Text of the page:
Egypt's military rulers have detained 190 people in connection with the clashes between Muslims and Christians in Cairo in which at least 12 people were killed and more than 230 wounded.
The Supreme Council of the Armed Forces ordered "the transfer of all those arrested in connection with (Saturday's) events, and they number 190, to the Supreme Military Court, as a deterrent to all those who think of toying with the potential of this nation."
The council, which has ruled Egypt since a popular uprising toppled president Hosni Mubarak, also said it would "set up a committee to assess the damage from the clashes" and restore property.
In a statement on Sunday, it also called on "all communities in Egypt, the youth of the revolution, the national forces and Islamic and Christian scholars to stand like a wall against any attempt by the forces of evil and darkness to tear the national fabric."
Egypt's cabinet also said on Sunday in an emergency meeting that it will use an "iron hand" to protect national security.
The government has said it will step up security at religious sites and activate laws dealing with terrorism, to give police more power to prevent interfaith clashes. The rules also enable stricter punishments for vandalizing houses of worship.
Egypt's prime minister had called Sunday's meeting to discuss the sectarian violence, a day after witnesses said a mob of conservative Muslims marched on a Coptic church in the northwestern neighborhood of Imbaba.
The march began over an apparent relationship between a Coptic Christian woman and a Muslim man, amid reports that the woman was being held inside against her will and prevented from converting to Islam.
The verbal clash on Saturday soon developed into a full-fledged confrontation where the two sides exchanged gunfire, firebombs and stones, and another church nearby was set on fire.
Interfaith relationships often cause tension in Egypt, where Christians make up about 10 per cent of its 80 million people.
Al Jazeera's Rawya Rageh said the Cairo neighborhood where the clashes first began remained tense on Sunday, as gunfire rang out briefly outside a church.
"We understand several Christians are huddled inside churches to protect their churches," she said.
"It's very intense, the military is blocking the entire area. Residents have asked us to leave, the military has asked us to leave."
"We understand the military was firing shots into the air to disperse who they are describing as hardline Muslim groups who are at the scene to take revenge for the Muslims who lost their lives in the confrontation last night. At least six of the people who died are believed to be Muslims."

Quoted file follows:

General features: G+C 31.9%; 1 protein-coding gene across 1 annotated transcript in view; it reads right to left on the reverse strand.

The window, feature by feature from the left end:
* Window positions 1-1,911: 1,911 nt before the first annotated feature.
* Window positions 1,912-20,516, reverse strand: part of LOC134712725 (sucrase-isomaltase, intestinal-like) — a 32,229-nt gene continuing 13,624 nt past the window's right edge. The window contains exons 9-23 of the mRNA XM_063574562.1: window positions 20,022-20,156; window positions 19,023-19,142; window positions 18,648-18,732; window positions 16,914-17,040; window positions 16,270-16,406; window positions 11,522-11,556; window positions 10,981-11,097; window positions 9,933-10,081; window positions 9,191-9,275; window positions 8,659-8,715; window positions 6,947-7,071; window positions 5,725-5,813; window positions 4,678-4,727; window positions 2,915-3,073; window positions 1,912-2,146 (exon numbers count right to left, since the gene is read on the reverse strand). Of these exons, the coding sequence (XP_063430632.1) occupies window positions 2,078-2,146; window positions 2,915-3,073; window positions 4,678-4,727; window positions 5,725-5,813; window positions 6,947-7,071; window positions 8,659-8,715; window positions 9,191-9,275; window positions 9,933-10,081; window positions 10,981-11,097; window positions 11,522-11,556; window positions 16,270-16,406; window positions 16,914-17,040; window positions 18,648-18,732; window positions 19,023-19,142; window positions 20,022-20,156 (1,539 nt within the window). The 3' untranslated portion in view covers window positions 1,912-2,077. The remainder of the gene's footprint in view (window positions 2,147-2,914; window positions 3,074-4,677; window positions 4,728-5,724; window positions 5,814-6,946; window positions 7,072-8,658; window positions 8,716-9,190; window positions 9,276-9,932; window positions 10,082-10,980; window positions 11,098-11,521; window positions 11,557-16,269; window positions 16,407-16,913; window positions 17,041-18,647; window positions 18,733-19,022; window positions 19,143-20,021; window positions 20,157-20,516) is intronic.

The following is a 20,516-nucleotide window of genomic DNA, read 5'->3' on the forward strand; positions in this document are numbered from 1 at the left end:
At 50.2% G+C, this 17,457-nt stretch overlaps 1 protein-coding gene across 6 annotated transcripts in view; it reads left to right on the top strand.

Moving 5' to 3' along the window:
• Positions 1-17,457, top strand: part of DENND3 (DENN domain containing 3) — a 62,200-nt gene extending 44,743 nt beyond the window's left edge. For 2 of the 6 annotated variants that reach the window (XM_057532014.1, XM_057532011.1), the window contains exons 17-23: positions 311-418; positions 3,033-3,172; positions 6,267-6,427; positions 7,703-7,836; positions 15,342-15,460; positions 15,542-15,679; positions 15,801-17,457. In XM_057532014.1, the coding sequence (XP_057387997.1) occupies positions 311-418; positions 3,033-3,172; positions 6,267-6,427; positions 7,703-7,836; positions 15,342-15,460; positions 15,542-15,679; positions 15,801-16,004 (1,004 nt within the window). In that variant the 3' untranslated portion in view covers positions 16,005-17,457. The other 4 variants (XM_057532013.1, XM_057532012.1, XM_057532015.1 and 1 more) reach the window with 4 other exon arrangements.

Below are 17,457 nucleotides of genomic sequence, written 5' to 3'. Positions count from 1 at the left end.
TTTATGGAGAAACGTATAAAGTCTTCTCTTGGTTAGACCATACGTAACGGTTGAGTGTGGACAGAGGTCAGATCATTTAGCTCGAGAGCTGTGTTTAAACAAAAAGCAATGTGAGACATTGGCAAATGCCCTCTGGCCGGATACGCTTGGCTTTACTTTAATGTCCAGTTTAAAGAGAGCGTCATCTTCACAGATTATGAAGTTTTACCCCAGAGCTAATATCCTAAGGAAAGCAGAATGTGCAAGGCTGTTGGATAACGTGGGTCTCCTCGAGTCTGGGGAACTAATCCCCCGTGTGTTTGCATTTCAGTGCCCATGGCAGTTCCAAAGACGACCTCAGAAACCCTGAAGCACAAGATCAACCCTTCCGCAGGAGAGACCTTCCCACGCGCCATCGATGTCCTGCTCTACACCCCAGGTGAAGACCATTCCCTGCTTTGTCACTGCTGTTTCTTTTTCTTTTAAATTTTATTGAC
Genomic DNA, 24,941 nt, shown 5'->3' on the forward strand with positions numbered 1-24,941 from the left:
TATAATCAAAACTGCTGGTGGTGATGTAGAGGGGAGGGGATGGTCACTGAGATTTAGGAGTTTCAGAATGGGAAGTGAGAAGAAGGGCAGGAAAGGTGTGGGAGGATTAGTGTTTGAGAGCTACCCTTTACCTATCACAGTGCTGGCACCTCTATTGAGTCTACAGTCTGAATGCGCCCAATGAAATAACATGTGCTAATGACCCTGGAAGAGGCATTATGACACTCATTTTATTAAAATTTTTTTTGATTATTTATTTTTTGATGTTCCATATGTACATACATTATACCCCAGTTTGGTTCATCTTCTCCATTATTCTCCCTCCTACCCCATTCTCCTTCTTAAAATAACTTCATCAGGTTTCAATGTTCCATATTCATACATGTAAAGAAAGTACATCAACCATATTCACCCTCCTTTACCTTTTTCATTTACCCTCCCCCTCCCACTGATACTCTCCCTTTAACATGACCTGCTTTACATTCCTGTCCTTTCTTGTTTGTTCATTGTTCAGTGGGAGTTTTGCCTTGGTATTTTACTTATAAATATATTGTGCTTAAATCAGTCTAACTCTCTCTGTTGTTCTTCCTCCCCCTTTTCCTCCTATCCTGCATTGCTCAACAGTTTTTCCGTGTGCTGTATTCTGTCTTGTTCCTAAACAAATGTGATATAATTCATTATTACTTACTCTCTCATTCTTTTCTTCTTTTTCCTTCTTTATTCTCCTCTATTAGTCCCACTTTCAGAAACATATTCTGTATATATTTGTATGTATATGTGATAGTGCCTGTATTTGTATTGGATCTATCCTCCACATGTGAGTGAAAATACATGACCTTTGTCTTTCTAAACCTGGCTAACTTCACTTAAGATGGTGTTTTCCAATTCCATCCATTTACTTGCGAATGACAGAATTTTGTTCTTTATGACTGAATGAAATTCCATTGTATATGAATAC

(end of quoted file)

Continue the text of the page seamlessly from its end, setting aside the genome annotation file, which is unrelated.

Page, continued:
Meanwhile, several thousand Copts have gathered in front of Egyptian state television, demanding the resignation of the country's military ruler.
Al Jazeera's Jamal Elshayyal said that some have been yelling anti-Muslim sentiment.
The strife represents another challenge to Egypt's military rulers who are trying to restore law and order after following the 18-day long popular uprising earlier this year.
The grand mufti of Egypt, Ali Gomaa, a senior Islamic religious figure, called for calm following the clashes. "All Egyptians must stand shoulder to shoulder and prevent strife," he told the state MENA news agency.
He also urged the military council to stop anyone from meddling with the security of Egypt.
Our correspondent said the latest clashes have raised questions over the capability of the country's military leaders to deal with the sectarian crisis.
"The question is being asked ... 'Why is the country's new military leadership not doing enough to deter these attacks that have been repeating since the revolution?' And 'why is the military not doing enough to address the root causes of this tension?'"
Christians in Egypt complain about unfair treatment, including rules they say make it easier to build a mosque than a church.
Claims that Christian women who converted to Islam were kidnapped and held in churches or monasteries have soured relations between the two communities for months.
The religious feuds are a severe blow to the unity Egyptians professed during their popular uprising, when Christians and Muslims often protected each other during prayer.
In the months after the toppling of Hosni Mubarak on February 11, there has been a sharp rise in sectarian tensions, fueled in part by a newly active ultraconservative Muslim movement, known as the Salafis.
On Friday, a few hundred Salafis marched through Cairo celebrating al-Qaeda leader Osama bin Laden and condemning the US operation that killed him.